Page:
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Squa Tront #11
posted March 22, 2005
John Benson, Roger Hill, John Garcia, Mike Britt, Jacques Dutrey, Hames Ware, Jim Vadeboncouer Jr., Mitchell Lee
Fantagraphics, 64 pages, $10.95
The explosion of blog culture puts older fanzines in a new light. Once viewed as slightly over the top if not outright obsessive pursuits of arcane knowledge, the strong focus of the early fanzines now looks like smart narrowcasting. You want your publication to embrace the whole world, but you only want to do so through as much of it as you can gather in your hands at any one time. The EC fanzines are important predecessors to magazine like the Comics Journal
and even sites like this one because they created a critical dialogue out of focusing on one part of comics and working their way outwards.
The 11th issue of the revived Squa Tront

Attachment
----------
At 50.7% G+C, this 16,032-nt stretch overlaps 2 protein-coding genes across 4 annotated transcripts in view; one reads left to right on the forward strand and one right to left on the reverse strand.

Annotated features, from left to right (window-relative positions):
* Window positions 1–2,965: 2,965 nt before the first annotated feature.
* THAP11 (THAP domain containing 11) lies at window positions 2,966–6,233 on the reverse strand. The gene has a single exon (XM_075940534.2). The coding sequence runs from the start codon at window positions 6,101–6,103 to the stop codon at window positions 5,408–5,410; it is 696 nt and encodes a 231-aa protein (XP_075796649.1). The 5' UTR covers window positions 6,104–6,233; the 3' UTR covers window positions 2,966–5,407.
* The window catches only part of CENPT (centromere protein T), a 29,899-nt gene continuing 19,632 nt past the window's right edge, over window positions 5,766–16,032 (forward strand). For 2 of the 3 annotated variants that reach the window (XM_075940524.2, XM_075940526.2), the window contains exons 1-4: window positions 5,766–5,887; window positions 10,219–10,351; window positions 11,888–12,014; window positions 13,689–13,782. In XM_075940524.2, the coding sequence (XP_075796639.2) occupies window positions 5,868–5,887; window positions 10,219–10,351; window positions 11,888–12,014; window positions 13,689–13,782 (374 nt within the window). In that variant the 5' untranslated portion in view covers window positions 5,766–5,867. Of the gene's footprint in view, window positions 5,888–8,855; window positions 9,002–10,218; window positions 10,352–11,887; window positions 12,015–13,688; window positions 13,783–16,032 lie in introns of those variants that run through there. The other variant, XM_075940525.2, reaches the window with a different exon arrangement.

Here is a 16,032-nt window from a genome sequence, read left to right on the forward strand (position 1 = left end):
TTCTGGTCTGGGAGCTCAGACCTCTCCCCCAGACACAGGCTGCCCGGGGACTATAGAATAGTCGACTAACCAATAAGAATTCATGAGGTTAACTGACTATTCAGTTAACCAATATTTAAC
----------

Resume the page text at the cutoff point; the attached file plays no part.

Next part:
has as its main focus John Severin. Editor John Benson offers up the completely believable variation of a theory popular among old-time fans that unlike many of his peers for whom work at William Gaines' publishing house was a single career highlight, Severin's artistic journey has been one of constant improvement and consistent achievement. The issue explores Severin's work on the EC war books for which he may be most rightly well known, but has a lot to say about projects as varied as the fantasy books he did for Marvel, the 1980s adventure stories he drew, and some beautiful westerns he completed long ago for Prize and Atlas. As if not to lose itself completely to Mr. Severin, there's an article on the development of one person's fandom leanings and a piece on the French comics connection to EC. These are definitely the result of examination further into a specific area than any of us might care to read when thinking about comics in its entirety, but seem wholly appropriate presented in this context. I'm a sucker for this kind of writing, and even if you aren't, I hope everyone's glad that this kind of dusting in the corners is still being done, these romantic searches through old boxes and older memories where no stone is left unturned or deemed not worth the effort of flipping it over.